Format

Send to

Choose Destination
PeerJ. 2019 Sep 12;7:e7681. doi: 10.7717/peerj.7681. eCollection 2019.

Mental practice in isolation improves cervical joint position sense in patients with chronic neck pain: a randomized single-blind placebo trial.

Author information

1
Departamento de Fisioterapia, Centro Superior de Estudios Universitarios La Salle, Universidad Autónoma de Madrid, Madrid, Spain.
2
Motion in Brains Research Group, Institute of Neuroscience and Sciences of the Movement (INCIMOV), Centro Superior de Estudios Universitarios La Salle, Universidad Autónoma de Madrid, Madrid, Spain.
3
Instituto de Dolor Craneofacial y Neuromusculoesquelético (INDCRAN), Madrid, Spain.
4
Instituto de Investigación Sanitaria del Hospital Universitario La Paz (IdiPAZ), Madrid, Spain.
5
Department of Physiotherapy, Universidad Cardenal Herrera-CEU, CEU Universities, Valencia, Spain.

Abstract

Objective:

The main objective of this trial was to assess whether action observation (AO) training and motor imagery (MI) produced changes in the cervical joint position sense (CJPS) both at the end of the intervention and 10 min postintervention compared with a placebo intervention in patients with nonspecific chronic neck pain (NSCNP).

Methods:

A single-blind placebo clinical trial was designed. A total of 30 patients with NSCNP were randomly assigned to the AO group, MI group or placebo observation (PO) group. CJPS in flexion, extension and rotation movements in both planes were the main variables.

Results:

The results obtained in the vertical plane showed that the AO group obtained greater improvements than the PO group in the CJPS in terms of cervical extension movement both at the end of the intervention and 10 min postintervention (p = .001, d = 1.81 and p = .004, d = 1.74, respectively), and also in cervical flexion movement, although only at 10 min after the intervention (p = .035, d = 0.72). In addition, the AO group obtained greater improvements than the MI group in the CJPS only at the end of the intervention in cervical extension movement (p = .041, d = 1.17). Regarding the left rotation cervical movement, both the MI and AO groups were superior to the PO group in both planes at the end of the intervention (p < .05, d > 0.80).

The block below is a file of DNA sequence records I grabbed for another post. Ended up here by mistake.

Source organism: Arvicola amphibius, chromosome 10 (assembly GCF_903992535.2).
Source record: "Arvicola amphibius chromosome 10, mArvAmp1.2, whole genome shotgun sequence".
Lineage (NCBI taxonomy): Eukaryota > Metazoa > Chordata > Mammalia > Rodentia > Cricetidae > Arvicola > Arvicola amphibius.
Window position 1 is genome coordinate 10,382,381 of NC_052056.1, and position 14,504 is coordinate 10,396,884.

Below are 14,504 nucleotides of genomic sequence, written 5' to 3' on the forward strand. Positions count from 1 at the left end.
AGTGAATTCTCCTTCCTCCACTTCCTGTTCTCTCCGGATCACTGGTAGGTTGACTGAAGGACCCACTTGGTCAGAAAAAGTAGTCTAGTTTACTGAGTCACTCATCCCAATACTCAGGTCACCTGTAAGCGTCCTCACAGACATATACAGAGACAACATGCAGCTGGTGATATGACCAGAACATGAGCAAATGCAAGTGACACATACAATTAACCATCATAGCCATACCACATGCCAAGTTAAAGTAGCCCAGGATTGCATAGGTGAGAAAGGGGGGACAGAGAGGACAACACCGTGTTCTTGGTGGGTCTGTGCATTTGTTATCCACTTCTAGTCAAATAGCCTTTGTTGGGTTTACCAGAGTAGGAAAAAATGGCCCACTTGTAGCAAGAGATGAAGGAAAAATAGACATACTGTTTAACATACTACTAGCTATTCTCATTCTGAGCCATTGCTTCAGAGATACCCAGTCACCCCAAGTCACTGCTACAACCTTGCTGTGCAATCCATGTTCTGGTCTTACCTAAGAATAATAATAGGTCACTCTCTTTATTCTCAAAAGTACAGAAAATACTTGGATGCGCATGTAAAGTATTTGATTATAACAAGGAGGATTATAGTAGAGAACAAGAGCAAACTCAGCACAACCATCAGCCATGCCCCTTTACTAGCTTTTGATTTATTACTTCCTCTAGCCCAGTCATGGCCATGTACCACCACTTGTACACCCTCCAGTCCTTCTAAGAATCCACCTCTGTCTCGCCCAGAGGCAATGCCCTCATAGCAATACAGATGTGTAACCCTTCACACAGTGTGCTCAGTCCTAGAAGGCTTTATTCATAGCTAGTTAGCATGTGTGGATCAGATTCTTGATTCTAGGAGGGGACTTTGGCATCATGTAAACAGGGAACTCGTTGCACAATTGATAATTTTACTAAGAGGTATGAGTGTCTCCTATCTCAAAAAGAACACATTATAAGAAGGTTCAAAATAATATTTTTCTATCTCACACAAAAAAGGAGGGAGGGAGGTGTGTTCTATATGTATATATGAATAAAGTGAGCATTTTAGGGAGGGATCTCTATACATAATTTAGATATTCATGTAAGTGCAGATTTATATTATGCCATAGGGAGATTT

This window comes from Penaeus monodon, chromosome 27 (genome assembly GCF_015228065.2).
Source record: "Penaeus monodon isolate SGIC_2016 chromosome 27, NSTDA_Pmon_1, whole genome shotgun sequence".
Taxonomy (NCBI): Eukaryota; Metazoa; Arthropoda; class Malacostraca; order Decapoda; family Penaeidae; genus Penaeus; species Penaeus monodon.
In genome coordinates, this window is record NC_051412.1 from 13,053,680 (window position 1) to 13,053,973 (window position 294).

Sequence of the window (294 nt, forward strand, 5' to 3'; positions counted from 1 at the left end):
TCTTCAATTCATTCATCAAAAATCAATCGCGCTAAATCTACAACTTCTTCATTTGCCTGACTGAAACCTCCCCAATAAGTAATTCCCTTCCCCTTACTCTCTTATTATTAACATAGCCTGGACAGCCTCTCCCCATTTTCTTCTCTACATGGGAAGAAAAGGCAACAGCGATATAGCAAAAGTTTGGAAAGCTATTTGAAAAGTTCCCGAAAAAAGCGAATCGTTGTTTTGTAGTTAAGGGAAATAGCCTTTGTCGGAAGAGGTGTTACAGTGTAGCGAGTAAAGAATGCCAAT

Conclusions:

Although both AO and MI could be a useful strategy for CJPS improvement, the AO group showed the strongest results. The therapeutic potential of the application of mental practice in a clinical context in the early stages of rehabilitation of NSCNP should be considered.

KEYWORDS:

Action observation; Chronic neck pain; Joint position sense; Motor imagery

Conflict of interest statement

The authors declare there are no competing interests.

Supplemental Content

Full text links

Icon for PeerJ, Inc. Icon for PubMed Central
Loading ...
Support Center